Overall, this was an inspiring read and I can’t wait for the other volumes to release. If you’re tired of all of the wacky isekai and all of the shiny shojo manga, then this manga is for sure your next read. A cool fact you may not have known (if you didn’t read the really, really small print on the back/researched it) is that the author, Keito Gaku, is transgender! This is their first published manga (In English) so please show them some love by giving Boys Run The Riot a read!
Boys Run The Riot is a work of passion. Keito Gaku, the author, is transgender, and infused many of his personal experiences into the story. The Acknowledgement page reveals the English localization was an all-trans team. Reading the Kodansha Comics editor's devotion to bringing it to a wider audience is beyond apparent. Gaku and everybody involved with the creation of this English-publication should be proud of their work. They channelled their passion into a great book that is poignant for trans people and their allies.
Clothes are more than something you wear, they’re an outward expression of yourself. Which is why Ryo is tortured every time he comes to school. He has to dress as a girl and live publicly as a girl, but he knows that doesn’t match the boy inside of him. He tries to show it in small ways: a short haircut, “accidentally” wearing his tracksuit to school. But he can’t be who he truly is. He is head-over-heels for his best friend, Chika, but how can she possibly understand his feelings? Anytime he tries to be his true self, he’s rejected and ostracized. That is where Jin comes in.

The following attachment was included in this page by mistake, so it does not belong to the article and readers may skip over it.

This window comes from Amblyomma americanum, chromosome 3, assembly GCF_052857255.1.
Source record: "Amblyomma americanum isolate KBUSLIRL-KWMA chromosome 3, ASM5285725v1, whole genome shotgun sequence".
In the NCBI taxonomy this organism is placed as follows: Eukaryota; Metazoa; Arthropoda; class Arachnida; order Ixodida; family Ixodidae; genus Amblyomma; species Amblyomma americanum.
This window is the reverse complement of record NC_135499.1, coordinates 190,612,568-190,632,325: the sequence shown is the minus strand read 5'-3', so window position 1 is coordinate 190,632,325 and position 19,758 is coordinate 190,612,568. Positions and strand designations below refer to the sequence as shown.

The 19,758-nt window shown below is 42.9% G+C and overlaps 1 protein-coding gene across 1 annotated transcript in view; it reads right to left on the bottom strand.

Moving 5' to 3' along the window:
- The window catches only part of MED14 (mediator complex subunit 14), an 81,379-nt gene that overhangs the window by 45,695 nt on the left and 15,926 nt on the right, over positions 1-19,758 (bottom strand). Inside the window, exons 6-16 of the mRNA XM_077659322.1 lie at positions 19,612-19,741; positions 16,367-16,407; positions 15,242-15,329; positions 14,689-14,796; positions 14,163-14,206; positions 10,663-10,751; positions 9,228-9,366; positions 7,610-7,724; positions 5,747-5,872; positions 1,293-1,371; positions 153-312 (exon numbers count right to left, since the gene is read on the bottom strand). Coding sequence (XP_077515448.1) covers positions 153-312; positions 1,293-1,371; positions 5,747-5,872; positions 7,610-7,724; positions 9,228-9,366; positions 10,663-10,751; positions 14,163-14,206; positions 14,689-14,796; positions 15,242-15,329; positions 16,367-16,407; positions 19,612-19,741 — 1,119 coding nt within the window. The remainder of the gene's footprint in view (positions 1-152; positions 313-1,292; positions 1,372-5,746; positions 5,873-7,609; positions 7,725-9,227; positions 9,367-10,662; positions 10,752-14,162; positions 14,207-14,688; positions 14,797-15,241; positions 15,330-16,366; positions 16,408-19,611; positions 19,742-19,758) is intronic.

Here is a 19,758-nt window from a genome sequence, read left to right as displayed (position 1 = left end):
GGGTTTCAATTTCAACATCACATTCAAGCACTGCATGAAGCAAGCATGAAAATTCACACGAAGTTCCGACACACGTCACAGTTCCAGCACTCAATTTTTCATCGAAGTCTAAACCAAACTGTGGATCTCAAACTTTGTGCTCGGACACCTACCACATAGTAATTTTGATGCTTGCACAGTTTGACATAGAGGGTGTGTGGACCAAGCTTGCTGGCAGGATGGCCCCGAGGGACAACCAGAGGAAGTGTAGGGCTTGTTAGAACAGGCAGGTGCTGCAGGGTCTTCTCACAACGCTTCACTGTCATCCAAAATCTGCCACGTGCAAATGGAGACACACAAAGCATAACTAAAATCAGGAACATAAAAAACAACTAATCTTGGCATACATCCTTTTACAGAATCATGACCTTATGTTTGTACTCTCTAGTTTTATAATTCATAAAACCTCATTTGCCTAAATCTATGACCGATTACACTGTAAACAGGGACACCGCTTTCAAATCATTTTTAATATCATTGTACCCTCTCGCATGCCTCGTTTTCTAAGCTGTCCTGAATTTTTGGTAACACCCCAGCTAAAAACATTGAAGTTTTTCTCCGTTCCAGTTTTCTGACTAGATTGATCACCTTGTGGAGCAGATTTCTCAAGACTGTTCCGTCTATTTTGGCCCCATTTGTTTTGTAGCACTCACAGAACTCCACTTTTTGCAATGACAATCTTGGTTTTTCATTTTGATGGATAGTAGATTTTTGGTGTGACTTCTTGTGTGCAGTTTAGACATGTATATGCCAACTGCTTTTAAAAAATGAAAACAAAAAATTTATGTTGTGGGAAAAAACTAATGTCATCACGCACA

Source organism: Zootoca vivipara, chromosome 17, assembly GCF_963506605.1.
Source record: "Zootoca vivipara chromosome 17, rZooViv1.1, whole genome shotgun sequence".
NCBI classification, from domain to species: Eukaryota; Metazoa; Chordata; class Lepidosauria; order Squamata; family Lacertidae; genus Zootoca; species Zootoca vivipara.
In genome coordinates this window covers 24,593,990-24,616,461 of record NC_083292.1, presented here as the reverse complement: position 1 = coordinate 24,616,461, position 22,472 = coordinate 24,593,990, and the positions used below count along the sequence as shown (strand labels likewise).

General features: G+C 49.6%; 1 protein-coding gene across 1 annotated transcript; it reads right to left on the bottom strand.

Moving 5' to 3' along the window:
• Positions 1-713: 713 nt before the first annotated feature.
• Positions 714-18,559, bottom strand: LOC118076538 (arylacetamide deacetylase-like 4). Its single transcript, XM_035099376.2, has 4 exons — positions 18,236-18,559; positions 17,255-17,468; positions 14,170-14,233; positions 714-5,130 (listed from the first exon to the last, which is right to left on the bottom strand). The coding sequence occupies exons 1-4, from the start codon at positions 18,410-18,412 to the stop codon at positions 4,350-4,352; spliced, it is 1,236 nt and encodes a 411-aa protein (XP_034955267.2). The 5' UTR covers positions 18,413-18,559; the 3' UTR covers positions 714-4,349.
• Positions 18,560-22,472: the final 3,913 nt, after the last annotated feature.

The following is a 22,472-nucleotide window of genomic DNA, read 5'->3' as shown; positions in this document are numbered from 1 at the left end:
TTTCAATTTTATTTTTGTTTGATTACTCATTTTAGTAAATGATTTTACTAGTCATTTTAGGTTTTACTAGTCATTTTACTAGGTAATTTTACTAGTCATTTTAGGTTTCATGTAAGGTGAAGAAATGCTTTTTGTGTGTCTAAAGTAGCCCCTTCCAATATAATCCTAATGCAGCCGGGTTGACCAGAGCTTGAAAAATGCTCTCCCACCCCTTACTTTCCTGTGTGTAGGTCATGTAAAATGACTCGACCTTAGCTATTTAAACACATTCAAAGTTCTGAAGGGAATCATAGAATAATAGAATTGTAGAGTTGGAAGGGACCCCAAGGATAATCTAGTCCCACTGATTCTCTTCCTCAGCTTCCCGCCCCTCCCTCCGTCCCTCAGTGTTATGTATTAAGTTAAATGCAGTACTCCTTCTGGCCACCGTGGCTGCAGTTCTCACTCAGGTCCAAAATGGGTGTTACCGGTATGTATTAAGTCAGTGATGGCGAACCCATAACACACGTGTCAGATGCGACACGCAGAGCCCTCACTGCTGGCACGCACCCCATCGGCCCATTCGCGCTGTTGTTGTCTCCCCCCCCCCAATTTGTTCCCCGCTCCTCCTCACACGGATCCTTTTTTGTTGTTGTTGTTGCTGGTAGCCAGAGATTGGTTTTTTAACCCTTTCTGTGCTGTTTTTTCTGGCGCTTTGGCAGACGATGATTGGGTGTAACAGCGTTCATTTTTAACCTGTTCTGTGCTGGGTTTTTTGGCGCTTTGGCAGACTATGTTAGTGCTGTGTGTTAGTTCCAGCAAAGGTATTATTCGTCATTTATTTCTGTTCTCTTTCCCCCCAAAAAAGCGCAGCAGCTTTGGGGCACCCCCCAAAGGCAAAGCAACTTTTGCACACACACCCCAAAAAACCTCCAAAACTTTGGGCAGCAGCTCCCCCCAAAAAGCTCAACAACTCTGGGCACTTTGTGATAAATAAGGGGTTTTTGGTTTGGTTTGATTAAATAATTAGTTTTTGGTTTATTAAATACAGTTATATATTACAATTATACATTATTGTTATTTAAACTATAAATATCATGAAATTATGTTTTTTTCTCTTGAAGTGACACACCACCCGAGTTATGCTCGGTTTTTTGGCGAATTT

Jin is a transfer student who had to be held back a year. His outward appearance and history make him look like a delinquent, but he’s a kind soul. One day, Jin runs into Ryo making street art, the only way Ryo can truly express himself even if it’s under anonymity. Seeing how great Ryo’s art is, Jin convinces him to form a fashion brand.
This is a character-driven manga, and the characters themselves are strong. Ryo’s interpersonal drama with his identity and self worth is well executed. It can be hard to communicate deep feelings, but the author is able to give voice to them in a way that is easy to understand and empathize with.